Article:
Sunday, July 1, 2012

Hype Backlash is Back

So a game is released within the Dragon Age universe, and reception is mixed. Would it make a Grey Warden proud? Once again, it seems, the real story is not the game itself, but an initial negative reaction towards Dragon Age II which may well have been unwarranted; the demo is simply not a good representation of the final product. We are speaking, of course, of hype backlash. Sure, the fact that the character creation has been narrowed down to only humans is a letdown, since, if you are anything like me, you might have played Dragon Age: Origins as an Elf Rogue, and even a Human Mage, but never as a boring Human Noble; at least Alistair was a "royal bastard."

Yet the story, or backstory, is quite astute, and it expands on ideas from Origins. The conflict between the Templars and the Mages has now become exacerbated; both see each other as extremists. Other groups, like the cryptic Qunari, are occupying the city with military force. In the middle of all of this, is the Hawke family, to which your character belongs, having fled the Blight in Ferelden. Their rags-to-riches drama unfolds against the above-mentioned backdrop of social unrest. With some exceptions, most characters are well-rounded, though it is the Elves who steal the show; from Merrill to Fenris, and Tallis, who appears on dlc, and should have had a more vital part.

The Witcher 2, gorgeous as it was, was lacking not only in combat, but in an engaging story which went beyond politics. For a story to work, it has to have some degree of melodrama mixed in; a perfect example of this is the second season of the series Game of Thrones. DAII offers multiple pairings which create sparks, especially from the second act onwards. There is Merrill and the Dalish Keeper; Merrill in particular being so well portrayed, she is clearly DAII's own Morrigan, given her importance, except she is a Blood Mage, not an Apostate.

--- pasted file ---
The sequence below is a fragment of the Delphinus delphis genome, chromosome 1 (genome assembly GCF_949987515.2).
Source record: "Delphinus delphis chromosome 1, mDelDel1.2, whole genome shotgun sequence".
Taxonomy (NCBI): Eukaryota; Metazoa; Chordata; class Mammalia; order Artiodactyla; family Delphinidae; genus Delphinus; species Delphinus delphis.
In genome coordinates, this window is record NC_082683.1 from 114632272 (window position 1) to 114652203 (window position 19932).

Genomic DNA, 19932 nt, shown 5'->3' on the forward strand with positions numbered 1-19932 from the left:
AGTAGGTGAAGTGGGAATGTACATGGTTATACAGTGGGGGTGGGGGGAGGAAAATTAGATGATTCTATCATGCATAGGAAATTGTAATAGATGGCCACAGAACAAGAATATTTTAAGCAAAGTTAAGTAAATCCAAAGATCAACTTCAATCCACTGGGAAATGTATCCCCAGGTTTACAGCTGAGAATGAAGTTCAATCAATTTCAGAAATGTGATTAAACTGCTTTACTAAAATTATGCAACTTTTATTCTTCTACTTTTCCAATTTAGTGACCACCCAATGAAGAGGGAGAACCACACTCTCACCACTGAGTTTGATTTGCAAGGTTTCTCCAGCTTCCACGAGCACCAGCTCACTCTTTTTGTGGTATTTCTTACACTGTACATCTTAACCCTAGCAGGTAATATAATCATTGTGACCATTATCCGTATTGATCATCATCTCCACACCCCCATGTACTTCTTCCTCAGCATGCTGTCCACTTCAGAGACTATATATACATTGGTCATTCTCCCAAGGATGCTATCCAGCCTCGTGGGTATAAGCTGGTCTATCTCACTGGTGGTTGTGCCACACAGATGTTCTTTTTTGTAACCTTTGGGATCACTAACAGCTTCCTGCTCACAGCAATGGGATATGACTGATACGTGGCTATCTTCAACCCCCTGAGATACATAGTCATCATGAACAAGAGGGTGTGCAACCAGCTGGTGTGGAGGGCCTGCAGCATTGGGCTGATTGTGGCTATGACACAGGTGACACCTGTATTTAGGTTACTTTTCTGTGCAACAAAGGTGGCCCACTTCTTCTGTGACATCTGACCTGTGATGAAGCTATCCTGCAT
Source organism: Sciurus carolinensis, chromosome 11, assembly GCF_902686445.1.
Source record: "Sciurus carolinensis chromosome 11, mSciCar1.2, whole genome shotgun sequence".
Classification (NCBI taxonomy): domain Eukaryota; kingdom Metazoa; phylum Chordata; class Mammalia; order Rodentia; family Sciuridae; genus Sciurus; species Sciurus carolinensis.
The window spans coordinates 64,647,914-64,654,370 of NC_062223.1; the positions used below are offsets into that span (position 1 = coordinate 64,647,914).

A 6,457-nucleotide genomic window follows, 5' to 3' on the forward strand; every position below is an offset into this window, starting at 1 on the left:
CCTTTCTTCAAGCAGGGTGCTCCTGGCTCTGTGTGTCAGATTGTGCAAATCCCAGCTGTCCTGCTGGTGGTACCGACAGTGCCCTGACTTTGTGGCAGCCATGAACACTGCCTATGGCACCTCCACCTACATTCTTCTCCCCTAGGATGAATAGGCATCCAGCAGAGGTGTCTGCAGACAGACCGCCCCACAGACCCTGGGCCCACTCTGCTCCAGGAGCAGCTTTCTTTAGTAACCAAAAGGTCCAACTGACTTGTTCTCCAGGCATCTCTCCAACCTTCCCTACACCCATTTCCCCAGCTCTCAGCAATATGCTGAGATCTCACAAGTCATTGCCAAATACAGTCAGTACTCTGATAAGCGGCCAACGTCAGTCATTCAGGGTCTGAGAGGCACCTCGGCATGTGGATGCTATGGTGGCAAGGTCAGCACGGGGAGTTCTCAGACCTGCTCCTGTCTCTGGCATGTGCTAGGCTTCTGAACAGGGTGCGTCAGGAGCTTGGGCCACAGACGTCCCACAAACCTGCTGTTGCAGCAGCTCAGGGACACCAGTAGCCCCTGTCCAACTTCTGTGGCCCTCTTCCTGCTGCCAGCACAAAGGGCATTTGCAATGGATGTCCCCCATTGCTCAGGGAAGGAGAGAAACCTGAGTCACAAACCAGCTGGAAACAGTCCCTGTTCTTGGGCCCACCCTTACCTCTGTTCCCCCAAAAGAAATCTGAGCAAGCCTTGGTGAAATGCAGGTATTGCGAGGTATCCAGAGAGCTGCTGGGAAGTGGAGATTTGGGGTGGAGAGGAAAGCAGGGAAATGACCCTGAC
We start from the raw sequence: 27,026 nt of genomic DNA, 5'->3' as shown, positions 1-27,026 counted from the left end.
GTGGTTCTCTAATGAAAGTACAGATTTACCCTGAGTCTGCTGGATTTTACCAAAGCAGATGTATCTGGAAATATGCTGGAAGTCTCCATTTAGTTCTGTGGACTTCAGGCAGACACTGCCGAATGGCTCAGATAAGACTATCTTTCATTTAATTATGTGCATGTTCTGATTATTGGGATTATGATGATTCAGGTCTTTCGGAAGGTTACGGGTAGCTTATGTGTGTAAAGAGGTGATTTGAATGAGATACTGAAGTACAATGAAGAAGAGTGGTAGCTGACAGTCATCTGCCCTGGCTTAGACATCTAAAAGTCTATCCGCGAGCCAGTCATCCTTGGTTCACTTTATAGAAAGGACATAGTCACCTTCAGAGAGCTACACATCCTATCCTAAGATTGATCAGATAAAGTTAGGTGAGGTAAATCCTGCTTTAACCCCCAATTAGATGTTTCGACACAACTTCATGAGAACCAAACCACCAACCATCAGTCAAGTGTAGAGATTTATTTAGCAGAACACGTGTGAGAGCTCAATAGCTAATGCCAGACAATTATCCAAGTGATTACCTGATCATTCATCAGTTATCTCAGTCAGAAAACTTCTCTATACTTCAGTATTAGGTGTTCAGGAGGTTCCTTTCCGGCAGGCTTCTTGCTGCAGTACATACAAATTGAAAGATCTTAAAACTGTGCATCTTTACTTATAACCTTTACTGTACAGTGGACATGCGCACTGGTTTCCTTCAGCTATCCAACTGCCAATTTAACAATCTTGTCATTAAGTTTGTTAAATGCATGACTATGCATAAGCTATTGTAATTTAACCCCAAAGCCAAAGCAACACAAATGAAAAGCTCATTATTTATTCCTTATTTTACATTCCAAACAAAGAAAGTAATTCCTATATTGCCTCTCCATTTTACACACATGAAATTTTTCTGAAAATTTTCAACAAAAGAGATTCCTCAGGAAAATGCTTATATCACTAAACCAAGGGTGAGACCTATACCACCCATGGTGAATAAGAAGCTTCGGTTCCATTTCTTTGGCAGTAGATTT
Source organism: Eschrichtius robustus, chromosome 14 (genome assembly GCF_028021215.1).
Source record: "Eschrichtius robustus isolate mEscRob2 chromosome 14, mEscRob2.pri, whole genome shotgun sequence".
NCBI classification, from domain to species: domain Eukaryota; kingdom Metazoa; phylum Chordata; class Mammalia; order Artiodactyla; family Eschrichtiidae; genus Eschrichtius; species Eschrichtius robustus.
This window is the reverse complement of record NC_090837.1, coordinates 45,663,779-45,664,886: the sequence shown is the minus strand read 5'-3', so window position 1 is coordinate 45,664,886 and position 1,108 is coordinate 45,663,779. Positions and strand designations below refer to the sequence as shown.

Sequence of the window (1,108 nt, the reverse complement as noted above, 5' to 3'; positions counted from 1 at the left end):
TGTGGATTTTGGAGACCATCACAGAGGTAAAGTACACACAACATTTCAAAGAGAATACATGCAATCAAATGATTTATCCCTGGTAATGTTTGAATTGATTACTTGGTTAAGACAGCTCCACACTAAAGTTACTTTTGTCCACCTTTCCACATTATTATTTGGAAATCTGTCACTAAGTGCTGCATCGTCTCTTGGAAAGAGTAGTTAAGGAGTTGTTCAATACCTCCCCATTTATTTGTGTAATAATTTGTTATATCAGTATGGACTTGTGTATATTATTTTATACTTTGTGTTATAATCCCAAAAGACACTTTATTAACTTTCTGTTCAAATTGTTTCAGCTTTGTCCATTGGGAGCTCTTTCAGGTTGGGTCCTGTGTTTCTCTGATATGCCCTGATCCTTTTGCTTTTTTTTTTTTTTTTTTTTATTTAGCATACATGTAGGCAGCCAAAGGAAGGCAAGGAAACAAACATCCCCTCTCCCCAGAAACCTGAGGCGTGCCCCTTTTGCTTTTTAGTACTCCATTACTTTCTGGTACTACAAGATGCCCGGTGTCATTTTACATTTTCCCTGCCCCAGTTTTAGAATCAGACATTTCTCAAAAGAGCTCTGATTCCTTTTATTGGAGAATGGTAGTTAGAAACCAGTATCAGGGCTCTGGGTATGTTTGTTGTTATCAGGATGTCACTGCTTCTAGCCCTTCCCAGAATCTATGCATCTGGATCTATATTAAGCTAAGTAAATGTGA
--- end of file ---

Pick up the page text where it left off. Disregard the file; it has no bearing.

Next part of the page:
Then there is Anders, a Mage and ex-Grey Warden, whose inner turmoil is shown literally, as he is the host for a spirit called Justice. Aveline is a Templar who, given her occupation, is wary of any and all Mages; her character represents a strong woman, and done so with much class. Varric seems like a one-note character, that is, until we see his relationship to his greedy brother develop. And these are just the main characters, not the ones involved in bureaucratic intrigue.

There is something about the art design; it is much too pristine, not dirty enough, and hence not too evocative of Origins in that regard. Even the Game of Thrones RPG looks more lived-in. This is no accident, though, it is a clear artistic design decision relating to Kirkwall. Considering the fancy interlude animations, it's as though a graphic designer was in charge of some of the art design. I am led to believe that the decision was made to keep the Morrigan story for a third act perhaps, and introduce a contained story in this second act, so newcomers could get in on the action. With all the great stories being told in gaming, one can't help but wonder, after Ricciotto Canudo claimed that film was the seventh art and then Claude Beylie stated that television was the eight and comics were the ninth art, if videogames deserve to be finally called the tenth.